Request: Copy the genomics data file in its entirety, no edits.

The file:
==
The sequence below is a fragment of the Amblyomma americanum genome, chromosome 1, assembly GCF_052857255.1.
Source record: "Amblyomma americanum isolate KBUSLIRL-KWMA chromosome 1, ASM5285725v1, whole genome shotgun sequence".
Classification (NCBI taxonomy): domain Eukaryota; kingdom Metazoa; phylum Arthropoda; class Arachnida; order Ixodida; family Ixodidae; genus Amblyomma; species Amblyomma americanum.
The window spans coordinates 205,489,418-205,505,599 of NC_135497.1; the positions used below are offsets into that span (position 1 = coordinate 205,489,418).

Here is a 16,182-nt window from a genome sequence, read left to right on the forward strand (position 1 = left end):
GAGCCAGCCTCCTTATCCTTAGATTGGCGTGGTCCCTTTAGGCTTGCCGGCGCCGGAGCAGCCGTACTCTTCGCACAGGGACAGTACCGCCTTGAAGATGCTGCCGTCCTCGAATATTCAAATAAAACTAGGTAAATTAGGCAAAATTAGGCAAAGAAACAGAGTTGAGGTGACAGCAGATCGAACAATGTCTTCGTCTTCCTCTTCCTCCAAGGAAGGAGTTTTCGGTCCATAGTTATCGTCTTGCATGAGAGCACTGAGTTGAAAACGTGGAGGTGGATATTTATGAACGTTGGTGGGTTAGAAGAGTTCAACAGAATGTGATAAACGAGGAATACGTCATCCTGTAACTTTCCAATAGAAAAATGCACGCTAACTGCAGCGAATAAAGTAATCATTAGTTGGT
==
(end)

The sequence below is a fragment of the Amblyomma americanum genome, chromosome 1, assembly GCF_052857255.1.
Source record: "Amblyomma americanum isolate KBUSLIRL-KWMA chromosome 1, ASM5285725v1, whole genome shotgun sequence".
Classification (NCBI taxonomy): domain Eukaryota; kingdom Metazoa; phylum Arthropoda; class Arachnida; order Ixodida; family Ixodidae; genus Amblyomma; species Amblyomma americanum.
The window spans coordinates 205,489,418-205,505,599 of NC_135497.1; the positions used below are offsets into that span (position 1 = coordinate 205,489,418).

Here is a 16,182-nt window from a genome sequence, read left to right on the forward strand (position 1 = left end):
GAGCCAGCCTCCTTATCCTTAGATTGGCGTGGTCCCTTTAGGCTTGCCGGCGCCGGAGCAGCCGTACTCTTCGCACAGGGACAGTACCGCCTTGAAGATGCTGCCGTCCTCGAATATTCAAATAAAACTAGGTAAATTAGGCAAAATTAGGCAAAGAAACAGAGTTGAGGTGACAGCAGATCGAACAATGTCTTCGTCTTCCTCTTCCTCCAAGGAAGGAGTTTTCGGTCCATAGTTATCGTCTTGCATGAGAGCACTGAGTTGAAAACGTGGAGGTGGATATTTATGAACGTTGGTGGGTTAGAAGAGTTCAACAGAATGTGATAAACGAGGAATACGTCATCCTGTAACTTTCCAATAGAAAAATGCACGCTAACTGCAGCGAATAAAGTAATCATTAGTTGGT